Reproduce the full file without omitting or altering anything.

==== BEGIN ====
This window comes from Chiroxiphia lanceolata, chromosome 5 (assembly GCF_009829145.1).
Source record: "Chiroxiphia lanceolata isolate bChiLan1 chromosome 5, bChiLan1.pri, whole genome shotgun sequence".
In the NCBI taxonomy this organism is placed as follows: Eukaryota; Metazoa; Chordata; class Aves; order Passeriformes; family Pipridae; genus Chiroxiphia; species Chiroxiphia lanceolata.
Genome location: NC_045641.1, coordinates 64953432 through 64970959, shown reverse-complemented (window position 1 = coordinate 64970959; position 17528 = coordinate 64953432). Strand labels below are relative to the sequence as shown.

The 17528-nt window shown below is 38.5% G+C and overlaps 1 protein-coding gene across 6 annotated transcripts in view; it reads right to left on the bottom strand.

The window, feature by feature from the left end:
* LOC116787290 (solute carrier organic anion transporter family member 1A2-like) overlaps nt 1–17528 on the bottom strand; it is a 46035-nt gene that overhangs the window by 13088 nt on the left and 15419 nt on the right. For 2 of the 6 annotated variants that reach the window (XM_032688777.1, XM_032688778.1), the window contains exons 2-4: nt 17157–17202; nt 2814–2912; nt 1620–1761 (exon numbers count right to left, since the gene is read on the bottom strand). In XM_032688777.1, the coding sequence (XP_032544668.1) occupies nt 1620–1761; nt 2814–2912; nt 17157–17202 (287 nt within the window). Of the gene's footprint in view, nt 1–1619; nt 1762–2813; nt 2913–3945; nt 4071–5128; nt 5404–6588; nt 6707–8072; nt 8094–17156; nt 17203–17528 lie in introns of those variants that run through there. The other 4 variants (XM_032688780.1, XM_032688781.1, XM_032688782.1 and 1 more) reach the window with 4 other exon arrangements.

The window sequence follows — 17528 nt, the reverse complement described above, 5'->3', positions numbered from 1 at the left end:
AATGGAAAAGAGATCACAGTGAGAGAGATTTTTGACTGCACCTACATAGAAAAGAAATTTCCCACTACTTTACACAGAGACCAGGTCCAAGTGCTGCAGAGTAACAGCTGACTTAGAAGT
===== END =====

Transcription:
This window comes from Chiroxiphia lanceolata, chromosome 5 (assembly GCF_009829145.1).
Source record: "Chiroxiphia lanceolata isolate bChiLan1 chromosome 5, bChiLan1.pri, whole genome shotgun sequence".
In the NCBI taxonomy this organism is placed as follows: Eukaryota; Metazoa; Chordata; class Aves; order Passeriformes; family Pipridae; genus Chiroxiphia; species Chiroxiphia lanceolata.
Genome location: NC_045641.1, coordinates 64953432 through 64970959, shown reverse-complemented (window position 1 = coordinate 64970959; position 17528 = coordinate 64953432). Strand labels below are relative to the sequence as shown.

The 17528-nt window shown below is 38.5% G+C and overlaps 1 protein-coding gene across 6 annotated transcripts in view; it reads right to left on the bottom strand.

The window, feature by feature from the left end:
* LOC116787290 (solute carrier organic anion transporter family member 1A2-like) overlaps nt 1–17528 on the bottom strand; it is a 46035-nt gene that overhangs the window by 13088 nt on the left and 15419 nt on the right. For 2 of the 6 annotated variants that reach the window (XM_032688777.1, XM_032688778.1), the window contains exons 2-4: nt 17157–17202; nt 2814–2912; nt 1620–1761 (exon numbers count right to left, since the gene is read on the bottom strand). In XM_032688777.1, the coding sequence (XP_032544668.1) occupies nt 1620–1761; nt 2814–2912; nt 17157–17202 (287 nt within the window). Of the gene's footprint in view, nt 1–1619; nt 1762–2813; nt 2913–3945; nt 4071–5128; nt 5404–6588; nt 6707–8072; nt 8094–17156; nt 17203–17528 lie in introns of those variants that run through there. The other 4 variants (XM_032688780.1, XM_032688781.1, XM_032688782.1 and 1 more) reach the window with 4 other exon arrangements.

The window sequence follows — 17528 nt, the reverse complement described above, 5'->3', positions numbered from 1 at the left end:
AATGGAAAAGAGATCACAGTGAGAGAGATTTTTGACTGCACCTACATAGAAAAGAAATTTCCCACTACTTTACACAGAGACCAGGTCCAAGTGCTGCAGAGTAACAGCTGACTTAGAAGT